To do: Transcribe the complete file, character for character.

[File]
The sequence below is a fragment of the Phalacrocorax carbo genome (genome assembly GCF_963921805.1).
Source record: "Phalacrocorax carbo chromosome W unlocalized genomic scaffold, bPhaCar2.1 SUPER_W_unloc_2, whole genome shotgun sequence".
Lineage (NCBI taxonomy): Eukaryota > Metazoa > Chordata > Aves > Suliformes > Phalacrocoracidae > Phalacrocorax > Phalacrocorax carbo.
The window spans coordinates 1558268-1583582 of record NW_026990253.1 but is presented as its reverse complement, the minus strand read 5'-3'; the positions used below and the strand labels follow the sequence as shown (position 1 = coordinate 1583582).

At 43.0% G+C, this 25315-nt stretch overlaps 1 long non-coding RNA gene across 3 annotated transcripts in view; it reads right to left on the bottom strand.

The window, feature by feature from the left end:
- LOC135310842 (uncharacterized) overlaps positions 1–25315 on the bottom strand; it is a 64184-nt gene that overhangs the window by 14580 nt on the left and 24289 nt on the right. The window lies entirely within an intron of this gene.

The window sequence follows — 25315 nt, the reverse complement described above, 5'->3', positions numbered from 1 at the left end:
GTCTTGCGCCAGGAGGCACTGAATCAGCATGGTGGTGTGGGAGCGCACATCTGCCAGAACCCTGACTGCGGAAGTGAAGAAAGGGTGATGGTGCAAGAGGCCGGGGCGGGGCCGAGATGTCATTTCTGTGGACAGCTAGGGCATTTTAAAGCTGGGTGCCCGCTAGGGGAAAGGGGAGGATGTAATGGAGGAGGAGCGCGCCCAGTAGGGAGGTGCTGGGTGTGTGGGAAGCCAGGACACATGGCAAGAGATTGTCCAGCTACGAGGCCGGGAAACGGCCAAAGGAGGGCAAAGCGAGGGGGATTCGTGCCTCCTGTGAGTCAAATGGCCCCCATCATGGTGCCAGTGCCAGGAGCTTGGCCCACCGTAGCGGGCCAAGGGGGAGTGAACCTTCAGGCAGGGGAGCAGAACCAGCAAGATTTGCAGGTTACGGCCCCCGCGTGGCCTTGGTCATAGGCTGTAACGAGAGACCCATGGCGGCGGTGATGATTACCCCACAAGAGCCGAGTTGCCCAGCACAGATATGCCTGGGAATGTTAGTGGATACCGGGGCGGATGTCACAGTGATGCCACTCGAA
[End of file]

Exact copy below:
The sequence below is a fragment of the Phalacrocorax carbo genome (genome assembly GCF_963921805.1).
Source record: "Phalacrocorax carbo chromosome W unlocalized genomic scaffold, bPhaCar2.1 SUPER_W_unloc_2, whole genome shotgun sequence".
Lineage (NCBI taxonomy): Eukaryota > Metazoa > Chordata > Aves > Suliformes > Phalacrocoracidae > Phalacrocorax > Phalacrocorax carbo.
The window spans coordinates 1558268-1583582 of record NW_026990253.1 but is presented as its reverse complement, the minus strand read 5'-3'; the positions used below and the strand labels follow the sequence as shown (position 1 = coordinate 1583582).

At 43.0% G+C, this 25315-nt stretch overlaps 1 long non-coding RNA gene across 3 annotated transcripts in view; it reads right to left on the bottom strand.

The window, feature by feature from the left end:
- LOC135310842 (uncharacterized) overlaps positions 1–25315 on the bottom strand; it is a 64184-nt gene that overhangs the window by 14580 nt on the left and 24289 nt on the right. The window lies entirely within an intron of this gene.

The window sequence follows — 25315 nt, the reverse complement described above, 5'->3', positions numbered from 1 at the left end:
GTCTTGCGCCAGGAGGCACTGAATCAGCATGGTGGTGTGGGAGCGCACATCTGCCAGAACCCTGACTGCGGAAGTGAAGAAAGGGTGATGGTGCAAGAGGCCGGGGCGGGGCCGAGATGTCATTTCTGTGGACAGCTAGGGCATTTTAAAGCTGGGTGCCCGCTAGGGGAAAGGGGAGGATGTAATGGAGGAGGAGCGCGCCCAGTAGGGAGGTGCTGGGTGTGTGGGAAGCCAGGACACATGGCAAGAGATTGTCCAGCTACGAGGCCGGGAAACGGCCAAAGGAGGGCAAAGCGAGGGGGATTCGTGCCTCCTGTGAGTCAAATGGCCCCCATCATGGTGCCAGTGCCAGGAGCTTGGCCCACCGTAGCGGGCCAAGGGGGAGTGAACCTTCAGGCAGGGGAGCAGAACCAGCAAGATTTGCAGGTTACGGCCCCCGCGTGGCCTTGGTCATAGGCTGTAACGAGAGACCCATGGCGGCGGTGATGATTACCCCACAAGAGCCGAGTTGCCCAGCACAGATATGCCTGGGAATGTTAGTGGATACCGGGGCGGATGTCACAGTGATGCCACTCGAA